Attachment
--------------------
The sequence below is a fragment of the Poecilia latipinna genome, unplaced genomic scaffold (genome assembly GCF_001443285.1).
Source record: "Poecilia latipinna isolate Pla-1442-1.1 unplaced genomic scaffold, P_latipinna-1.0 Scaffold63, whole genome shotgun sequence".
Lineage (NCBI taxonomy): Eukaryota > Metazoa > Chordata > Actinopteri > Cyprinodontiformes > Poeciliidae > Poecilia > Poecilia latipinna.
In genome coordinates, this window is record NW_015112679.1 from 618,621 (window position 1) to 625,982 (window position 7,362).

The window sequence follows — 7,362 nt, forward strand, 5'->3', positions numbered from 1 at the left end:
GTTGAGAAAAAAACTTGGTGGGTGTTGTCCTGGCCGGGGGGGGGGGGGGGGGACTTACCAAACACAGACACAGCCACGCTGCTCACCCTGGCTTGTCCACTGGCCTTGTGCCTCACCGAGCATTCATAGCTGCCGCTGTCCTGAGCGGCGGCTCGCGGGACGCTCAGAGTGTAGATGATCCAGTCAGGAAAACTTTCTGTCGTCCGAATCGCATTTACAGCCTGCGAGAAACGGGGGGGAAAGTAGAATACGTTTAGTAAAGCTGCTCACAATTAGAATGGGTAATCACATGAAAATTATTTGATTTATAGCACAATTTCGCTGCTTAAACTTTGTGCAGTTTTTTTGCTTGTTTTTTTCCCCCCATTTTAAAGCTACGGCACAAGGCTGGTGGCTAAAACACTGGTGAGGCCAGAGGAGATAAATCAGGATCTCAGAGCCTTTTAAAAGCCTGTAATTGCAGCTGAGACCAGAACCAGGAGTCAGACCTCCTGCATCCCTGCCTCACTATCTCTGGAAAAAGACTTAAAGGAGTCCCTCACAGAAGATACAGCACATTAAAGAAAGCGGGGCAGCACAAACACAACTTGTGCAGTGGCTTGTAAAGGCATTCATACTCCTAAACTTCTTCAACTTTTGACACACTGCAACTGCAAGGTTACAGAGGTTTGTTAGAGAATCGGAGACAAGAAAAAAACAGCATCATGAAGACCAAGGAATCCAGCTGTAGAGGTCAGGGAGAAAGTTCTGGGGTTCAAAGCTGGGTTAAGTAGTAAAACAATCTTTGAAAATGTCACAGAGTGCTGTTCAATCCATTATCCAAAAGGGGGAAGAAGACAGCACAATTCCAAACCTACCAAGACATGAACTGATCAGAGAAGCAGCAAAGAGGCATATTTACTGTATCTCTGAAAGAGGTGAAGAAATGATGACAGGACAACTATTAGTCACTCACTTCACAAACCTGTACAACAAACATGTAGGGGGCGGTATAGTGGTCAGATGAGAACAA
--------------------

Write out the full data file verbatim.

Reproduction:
The sequence below is a fragment of the Poecilia latipinna genome, unplaced genomic scaffold (genome assembly GCF_001443285.1).
Source record: "Poecilia latipinna isolate Pla-1442-1.1 unplaced genomic scaffold, P_latipinna-1.0 Scaffold63, whole genome shotgun sequence".
Lineage (NCBI taxonomy): Eukaryota > Metazoa > Chordata > Actinopteri > Cyprinodontiformes > Poeciliidae > Poecilia > Poecilia latipinna.
In genome coordinates, this window is record NW_015112679.1 from 618,621 (window position 1) to 625,982 (window position 7,362).

The window sequence follows — 7,362 nt, forward strand, 5'->3', positions numbered from 1 at the left end:
GTTGAGAAAAAAACTTGGTGGGTGTTGTCCTGGCCGGGGGGGGGGGGGGGGGACTTACCAAACACAGACACAGCCACGCTGCTCACCCTGGCTTGTCCACTGGCCTTGTGCCTCACCGAGCATTCATAGCTGCCGCTGTCCTGAGCGGCGGCTCGCGGGACGCTCAGAGTGTAGATGATCCAGTCAGGAAAACTTTCTGTCGTCCGAATCGCATTTACAGCCTGCGAGAAACGGGGGGGAAAGTAGAATACGTTTAGTAAAGCTGCTCACAATTAGAATGGGTAATCACATGAAAATTATTTGATTTATAGCACAATTTCGCTGCTTAAACTTTGTGCAGTTTTTTTGCTTGTTTTTTTCCCCCCATTTTAAAGCTACGGCACAAGGCTGGTGGCTAAAACACTGGTGAGGCCAGAGGAGATAAATCAGGATCTCAGAGCCTTTTAAAAGCCTGTAATTGCAGCTGAGACCAGAACCAGGAGTCAGACCTCCTGCATCCCTGCCTCACTATCTCTGGAAAAAGACTTAAAGGAGTCCCTCACAGAAGATACAGCACATTAAAGAAAGCGGGGCAGCACAAACACAACTTGTGCAGTGGCTTGTAAAGGCATTCATACTCCTAAACTTCTTCAACTTTTGACACACTGCAACTGCAAGGTTACAGAGGTTTGTTAGAGAATCGGAGACAAGAAAAAAACAGCATCATGAAGACCAAGGAATCCAGCTGTAGAGGTCAGGGAGAAAGTTCTGGGGTTCAAAGCTGGGTTAAGTAGTAAAACAATCTTTGAAAATGTCACAGAGTGCTGTTCAATCCATTATCCAAAAGGGGGAAGAAGACAGCACAATTCCAAACCTACCAAGACATGAACTGATCAGAGAAGCAGCAAAGAGGCATATTTACTGTATCTCTGAAAGAGGTGAAGAAATGATGACAGGACAACTATTAGTCACTCACTTCACAAACCTGTACAACAAACATGTAGGGGGCGGTATAGTGGTCAGATGAGAACAA